“It was through the good will of Peter Wong and the Westmead Hospital department that he managed to get that ticked off and it helped him to understand the Australian health system.”

Dr Kullock’s story was likely a unique one that illustrates some of the challenges overseas rheumatologists face in coming to Australia, Dr Lim said.

“To do this, you need to be looking at a long-term play,” he said. “You’re hoping that the person you sponsor and help come in will stay with the practice or the hospital long term, and in some way regenerate that goodwill and pay it off over time.

“I think that’s the point. Every hospital is so stretched that if they’re going to get people in, they’ll want them to actually help and reduce the strain on the department – not add to the strain while they wait for a medium- or long-term return.”

Brazilian rheumatologist Dr Leticia Deveza navigated somewhat more conventional channels to establish herself as a practitioner, but her experience was still far from smooth.

After completing her rheumatology training in San Paolo, Dr Deveza wanted to get some experience overseas, particularly for her PhD research.

The RACP assessed her against Australian standards, and she set about finding a training position.

“In my case, I was substantially comparable, so I had to work under supervision for 12 months. That’s one of the challenges for doctors from overseas though, to be able to find one of those positions, because it needs to be supervised and usually there’s no funding for positions like that.

“I did my fellowship at Royal North Shore Hospital in Sydney, and I was very fortunate in that they offered to supervise me. I was also very fortunate to be supervised by Professor David Hunter, recognised worldwide as a specialist in OA.

“When you first arrive, when you have to go through all that process, you get a provider number as a specialist in training. So, you need to find a place where there’s someone who is happy to supervise you. If this is in private practice it can be challenging because you’re working as a trainee.

“In public, there are usually people who can supervise you, but then usually the positions are not funded. So, the challenge is mostly a funding issue. I know people in a similar situation, and they are working in both public and private. They can see inpatients and have other responsibilities, but they also work in private practice where they can earn some money.”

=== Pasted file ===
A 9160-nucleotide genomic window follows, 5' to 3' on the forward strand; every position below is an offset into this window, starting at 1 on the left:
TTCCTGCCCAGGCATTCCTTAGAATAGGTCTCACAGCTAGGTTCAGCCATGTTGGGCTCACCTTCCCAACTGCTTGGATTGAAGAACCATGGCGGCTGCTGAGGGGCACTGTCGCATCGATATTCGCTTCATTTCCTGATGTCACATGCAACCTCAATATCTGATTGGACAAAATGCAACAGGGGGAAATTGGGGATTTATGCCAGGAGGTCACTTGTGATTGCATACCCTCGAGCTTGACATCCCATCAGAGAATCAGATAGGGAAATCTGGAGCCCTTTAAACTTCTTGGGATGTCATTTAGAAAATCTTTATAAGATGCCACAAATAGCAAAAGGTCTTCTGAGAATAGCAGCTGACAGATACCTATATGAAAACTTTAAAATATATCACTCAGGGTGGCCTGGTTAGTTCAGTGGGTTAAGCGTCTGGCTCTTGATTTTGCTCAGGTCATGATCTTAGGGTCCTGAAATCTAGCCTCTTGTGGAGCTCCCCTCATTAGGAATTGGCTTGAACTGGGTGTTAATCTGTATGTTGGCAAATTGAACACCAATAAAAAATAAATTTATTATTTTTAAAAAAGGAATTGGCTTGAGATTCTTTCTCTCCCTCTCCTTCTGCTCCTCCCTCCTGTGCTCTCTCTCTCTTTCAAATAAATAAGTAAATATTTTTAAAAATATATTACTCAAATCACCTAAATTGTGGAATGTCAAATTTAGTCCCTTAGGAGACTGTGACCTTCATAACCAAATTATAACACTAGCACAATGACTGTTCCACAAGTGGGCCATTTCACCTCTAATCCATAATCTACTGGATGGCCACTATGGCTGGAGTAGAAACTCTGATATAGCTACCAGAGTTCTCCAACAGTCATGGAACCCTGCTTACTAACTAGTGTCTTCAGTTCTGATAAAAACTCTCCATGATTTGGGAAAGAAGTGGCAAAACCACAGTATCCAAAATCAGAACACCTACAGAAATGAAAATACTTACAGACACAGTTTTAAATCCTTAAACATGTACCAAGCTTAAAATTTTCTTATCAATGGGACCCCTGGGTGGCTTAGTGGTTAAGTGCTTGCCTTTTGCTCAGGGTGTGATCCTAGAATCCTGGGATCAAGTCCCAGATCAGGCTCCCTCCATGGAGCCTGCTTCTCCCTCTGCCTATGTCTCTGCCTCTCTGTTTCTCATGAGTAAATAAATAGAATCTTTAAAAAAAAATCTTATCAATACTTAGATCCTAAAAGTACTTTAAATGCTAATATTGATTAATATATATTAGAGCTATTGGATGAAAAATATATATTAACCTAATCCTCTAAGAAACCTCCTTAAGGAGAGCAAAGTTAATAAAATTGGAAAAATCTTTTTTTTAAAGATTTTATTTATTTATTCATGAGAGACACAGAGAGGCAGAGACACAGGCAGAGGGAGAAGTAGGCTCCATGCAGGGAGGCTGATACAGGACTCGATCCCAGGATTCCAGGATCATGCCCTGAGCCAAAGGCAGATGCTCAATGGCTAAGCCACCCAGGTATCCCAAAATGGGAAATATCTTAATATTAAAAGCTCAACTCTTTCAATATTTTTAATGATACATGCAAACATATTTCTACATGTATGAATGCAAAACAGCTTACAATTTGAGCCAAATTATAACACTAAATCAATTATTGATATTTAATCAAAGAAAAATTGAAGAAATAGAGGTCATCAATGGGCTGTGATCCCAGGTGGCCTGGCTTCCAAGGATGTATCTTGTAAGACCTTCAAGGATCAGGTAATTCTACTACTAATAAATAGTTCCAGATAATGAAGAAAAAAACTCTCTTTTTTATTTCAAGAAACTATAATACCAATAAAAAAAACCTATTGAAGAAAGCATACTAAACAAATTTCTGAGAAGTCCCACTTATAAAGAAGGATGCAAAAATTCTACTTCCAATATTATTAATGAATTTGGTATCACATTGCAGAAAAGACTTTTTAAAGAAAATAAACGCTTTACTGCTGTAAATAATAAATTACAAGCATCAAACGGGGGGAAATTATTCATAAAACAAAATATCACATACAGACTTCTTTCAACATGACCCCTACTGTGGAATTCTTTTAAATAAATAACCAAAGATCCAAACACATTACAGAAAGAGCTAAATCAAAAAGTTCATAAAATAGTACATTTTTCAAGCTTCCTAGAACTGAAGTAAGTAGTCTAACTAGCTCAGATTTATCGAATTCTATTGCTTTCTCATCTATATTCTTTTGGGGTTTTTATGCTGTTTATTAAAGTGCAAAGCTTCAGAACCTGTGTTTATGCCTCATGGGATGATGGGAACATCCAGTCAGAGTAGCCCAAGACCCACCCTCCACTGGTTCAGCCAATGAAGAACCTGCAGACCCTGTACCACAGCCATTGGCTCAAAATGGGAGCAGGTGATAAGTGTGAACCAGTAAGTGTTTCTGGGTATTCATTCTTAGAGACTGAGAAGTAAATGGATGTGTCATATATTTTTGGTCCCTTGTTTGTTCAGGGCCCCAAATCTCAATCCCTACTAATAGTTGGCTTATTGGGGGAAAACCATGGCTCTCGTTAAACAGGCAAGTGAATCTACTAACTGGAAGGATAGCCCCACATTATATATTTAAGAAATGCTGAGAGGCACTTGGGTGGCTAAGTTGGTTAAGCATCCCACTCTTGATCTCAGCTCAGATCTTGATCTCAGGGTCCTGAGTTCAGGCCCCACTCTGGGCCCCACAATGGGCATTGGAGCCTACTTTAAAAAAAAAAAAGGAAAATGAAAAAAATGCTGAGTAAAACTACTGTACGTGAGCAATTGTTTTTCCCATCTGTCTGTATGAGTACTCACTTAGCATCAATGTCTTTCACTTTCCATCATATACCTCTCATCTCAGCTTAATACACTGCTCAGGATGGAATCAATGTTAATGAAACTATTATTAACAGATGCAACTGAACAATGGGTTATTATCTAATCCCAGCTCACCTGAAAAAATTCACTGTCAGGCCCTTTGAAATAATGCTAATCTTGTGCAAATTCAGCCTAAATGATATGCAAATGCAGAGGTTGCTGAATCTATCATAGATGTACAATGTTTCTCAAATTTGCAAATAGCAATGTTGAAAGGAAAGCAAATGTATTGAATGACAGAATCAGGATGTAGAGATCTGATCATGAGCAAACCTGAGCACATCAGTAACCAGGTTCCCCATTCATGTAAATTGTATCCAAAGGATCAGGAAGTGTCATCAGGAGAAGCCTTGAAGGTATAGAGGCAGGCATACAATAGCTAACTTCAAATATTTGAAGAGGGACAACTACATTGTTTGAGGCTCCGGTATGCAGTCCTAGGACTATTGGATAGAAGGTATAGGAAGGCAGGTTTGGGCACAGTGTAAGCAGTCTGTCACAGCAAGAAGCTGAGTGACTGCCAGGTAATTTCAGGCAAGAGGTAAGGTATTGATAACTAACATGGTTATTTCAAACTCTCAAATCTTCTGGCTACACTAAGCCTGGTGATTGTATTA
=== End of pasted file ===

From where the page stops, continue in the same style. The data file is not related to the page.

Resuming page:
Dr Deveza became quickly aware of the differences between practice in urban and in rural areas.

“Usually, the advice when I was trying to find how to do the extra training was to go to Queensland, to key areas of need,” she said. “Then I would be able to find such positions, and people who would be able to supervise me, and to work in those positions to get specialist recognition.”

“Having more training positions would be good,” she said. “But having more rural training positions would be a really good idea as well, because if there is a shortage of rheumatologists in Sydney, can you imagine what it’s like in the rural areas?”

“We’re in a bit of a vicious cycle,” said Professor Catherine Hill. “Because we’ve got so few rheumatologists, we can’t necessarily give a training job to someone from overseas because we need to train Australian rheumatologists.”

Professor Hill said there was no one way to address the workforce shortage.

“I think it’s partly funding for training positions, it’s partly funding for consultant rheumatologists,” she said.

“I think in the short term we probably do need to get some rheumatologists from overseas, but I do feel uncomfortable about that because there’s a global shortage of rheumatologists. And is it right to be stealing rheumatologists from third-world countries or lower and middle-income countries? I think we’ve got to be cautious about that.”